I went on a crash course to get through the last two years of art
school in sixteen months. I came out with a fairly strong
portfolio, the one I took to Ed Love. Out of six different
studios, he was the only one that looked at my portfolio until I
submitted it to Disney. I waited for three anxious days until
they called and said I had won myself a position in their
It was there, during that first week, that I met Don and formed a
friendship and love for animation. It was a year later, almost
to the day, that I met John as he walked through the door at
Disney. I think both Don and I recognized that John had the same
kind of fever for preserving that classical element which
attracted us to Disney in the first place.
Q:What does a producer do in the big picture of animation?
GG: I don't really know. All I can talk about is our case. I
would say, if you referred to the way that Don, John and I take
that title, it's more like a line producer, in that we're totally
active in the motion picture production. I still draw daily; not
scenes that I've been assigned, but over the top of scenes that
animators and directing animators are working on.
Our roles go from choosing the composer who will write the score
for the picture, the song writers, approaching script writers,
scripting a story that may have originated here, being involved
with the story and selection of stories we're going to produce,
approaching the actors and their agents and attending the voice
sessions where we're directing the voices. We're sort of
producers-cum-directors. We also maintain a teaching role.
We're passing on many of the things we've learned how to do to
younger artists and administrators within the company who will
become producers or production supervisors, directing animators,
department heads, etc.
I'd say our involvement is actually all the way through
production. I'm still doing things like sweatboxing scenes as a
director and approving scenes that are going to go to Xerox and
approving final color; right on down to supervising the final dub
with the supervising sound editor and color-correcting the
Q:When you search for new property, what do you look for in that
as a producer?
GG: I think that all three of us might end up saying the same
thing. I think that number one is a strong story. We may have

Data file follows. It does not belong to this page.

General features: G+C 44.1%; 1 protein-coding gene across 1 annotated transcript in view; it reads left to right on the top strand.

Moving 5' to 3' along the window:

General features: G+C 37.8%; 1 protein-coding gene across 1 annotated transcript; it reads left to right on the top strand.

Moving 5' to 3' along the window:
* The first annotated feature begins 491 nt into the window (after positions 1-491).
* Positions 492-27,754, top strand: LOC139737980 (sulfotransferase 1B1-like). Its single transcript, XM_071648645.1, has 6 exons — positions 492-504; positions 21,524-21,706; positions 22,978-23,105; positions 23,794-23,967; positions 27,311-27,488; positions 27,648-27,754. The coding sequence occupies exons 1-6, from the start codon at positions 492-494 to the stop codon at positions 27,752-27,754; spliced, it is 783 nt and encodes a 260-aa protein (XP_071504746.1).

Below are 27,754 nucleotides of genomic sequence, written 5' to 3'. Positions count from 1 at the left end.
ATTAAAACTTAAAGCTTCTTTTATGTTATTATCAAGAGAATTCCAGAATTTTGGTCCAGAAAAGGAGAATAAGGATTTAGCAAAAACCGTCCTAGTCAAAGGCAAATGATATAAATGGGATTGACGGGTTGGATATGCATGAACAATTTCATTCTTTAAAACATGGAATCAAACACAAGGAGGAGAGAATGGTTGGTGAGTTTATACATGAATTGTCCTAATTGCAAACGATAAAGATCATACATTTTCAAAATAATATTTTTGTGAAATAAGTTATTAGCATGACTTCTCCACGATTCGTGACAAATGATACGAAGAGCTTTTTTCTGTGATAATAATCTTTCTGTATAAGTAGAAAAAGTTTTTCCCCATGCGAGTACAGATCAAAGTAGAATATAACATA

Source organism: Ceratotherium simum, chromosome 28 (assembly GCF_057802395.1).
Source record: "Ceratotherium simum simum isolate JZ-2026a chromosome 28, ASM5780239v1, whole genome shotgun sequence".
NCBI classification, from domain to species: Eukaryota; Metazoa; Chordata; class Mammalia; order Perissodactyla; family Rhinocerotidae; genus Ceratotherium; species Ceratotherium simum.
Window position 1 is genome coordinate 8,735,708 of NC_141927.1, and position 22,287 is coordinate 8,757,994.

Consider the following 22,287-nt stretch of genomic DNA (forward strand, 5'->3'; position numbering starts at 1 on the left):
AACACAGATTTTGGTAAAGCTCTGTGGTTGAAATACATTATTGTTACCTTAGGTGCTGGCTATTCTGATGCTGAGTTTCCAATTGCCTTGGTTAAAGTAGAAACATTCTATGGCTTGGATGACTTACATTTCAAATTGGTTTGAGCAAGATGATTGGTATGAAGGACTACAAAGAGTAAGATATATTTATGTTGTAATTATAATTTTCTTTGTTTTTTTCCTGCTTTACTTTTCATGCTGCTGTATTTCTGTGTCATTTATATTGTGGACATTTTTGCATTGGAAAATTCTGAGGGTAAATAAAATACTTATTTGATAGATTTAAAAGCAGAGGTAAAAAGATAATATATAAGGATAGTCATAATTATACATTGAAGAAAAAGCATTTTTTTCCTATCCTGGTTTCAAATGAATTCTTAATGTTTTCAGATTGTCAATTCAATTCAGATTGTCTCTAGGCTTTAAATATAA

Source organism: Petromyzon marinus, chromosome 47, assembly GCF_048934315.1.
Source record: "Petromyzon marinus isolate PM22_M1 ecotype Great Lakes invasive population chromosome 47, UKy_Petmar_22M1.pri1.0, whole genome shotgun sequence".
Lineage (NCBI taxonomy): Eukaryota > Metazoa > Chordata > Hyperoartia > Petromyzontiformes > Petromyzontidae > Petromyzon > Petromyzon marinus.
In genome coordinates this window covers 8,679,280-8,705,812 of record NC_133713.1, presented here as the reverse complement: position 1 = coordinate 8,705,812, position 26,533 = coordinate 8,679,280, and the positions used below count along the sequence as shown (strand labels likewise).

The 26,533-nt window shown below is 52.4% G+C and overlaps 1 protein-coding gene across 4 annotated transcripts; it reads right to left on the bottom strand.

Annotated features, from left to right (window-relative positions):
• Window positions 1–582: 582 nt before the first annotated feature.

hit or missed in our past, but to us we're looking for a strong
story with strong entertaining value. We're also looking for
something with an interesting or different twist so it doesn't
have someone pointing a finger at it saying, "It's just like SNOW
WHITE," or one of the other classics created by Walt Disney which
have been the hallmarks up to now.
Q:Once you've decided on a property, what are the first steps to
starting up a production?
GG: We're currently a trained organization with four hundred and
sixty people. But, if we were starting from scratch, as we did
on THE SECRET OF NIMH, it was basically our very small crew of
about 19 people, 19 key people whose skill levels we knew. You
might even refer to it as kind of a nepotism because once you
know them and you become friends with them, you find yourself
counting on their skills and loyalty to help you do the
On NIMH we actually started an all out recruiting campaign. It wasn't anything we had to really work hard at because the
publicity about our departure from Disney excited an awful lot of
people in the animation industry and just about everybody came
running to us. We have 21 departments, from storyboard all the
way through color production camera. You need a certain amount of
people in each of those departments to achieve your weekly quotas
so as to meet your deadline and budget. So, the first thing, when
you start a production, is to figure out what story you're going
to do and how long you think it's going to be (the number of
minutes). Then you get down to some mechanics about how much can
'x' number of animators produce, per week, to get the picture
animated. Then you've got to find a specific number of animators
that can do 'x' amount of footage per week.
Nowadays, animators average somewhere between seven and ten feet
a week. At the time we did SECRET OF NIMH, those, whom eventually
became key Directing Animators, Linda Miller, Lorna Pomeroy and
Dan Kuenster were all animating somewhere between three and four
feet per week. John [Pomeroy] was capable of animating
consistently twelve to fifteen feet per week. If he was really
burning the midnight oil, he could do as much as 30 feet a week.
NIMH was animated by only 11 of us.
Don storyboarded the entire picture and he animated the two-
minute fight sequence between Justin and Jenner. In fact, Don
storyboarded, with the exception of two or three sequences in THE
LAND BEFORE TIME, all of our pictures. It wasn't until ALL DOGS
GO TO HEAVEN that he released a lot of the boarding to other
people. Now we've got about a twelve-member storyboard team.
Basically you need to fill pre-production and leadership roles.
When you're wearing the Producer's hat you're looking at the
first part of the production for ways of how you're going to get
the production finished. You need to fill the leadership roles,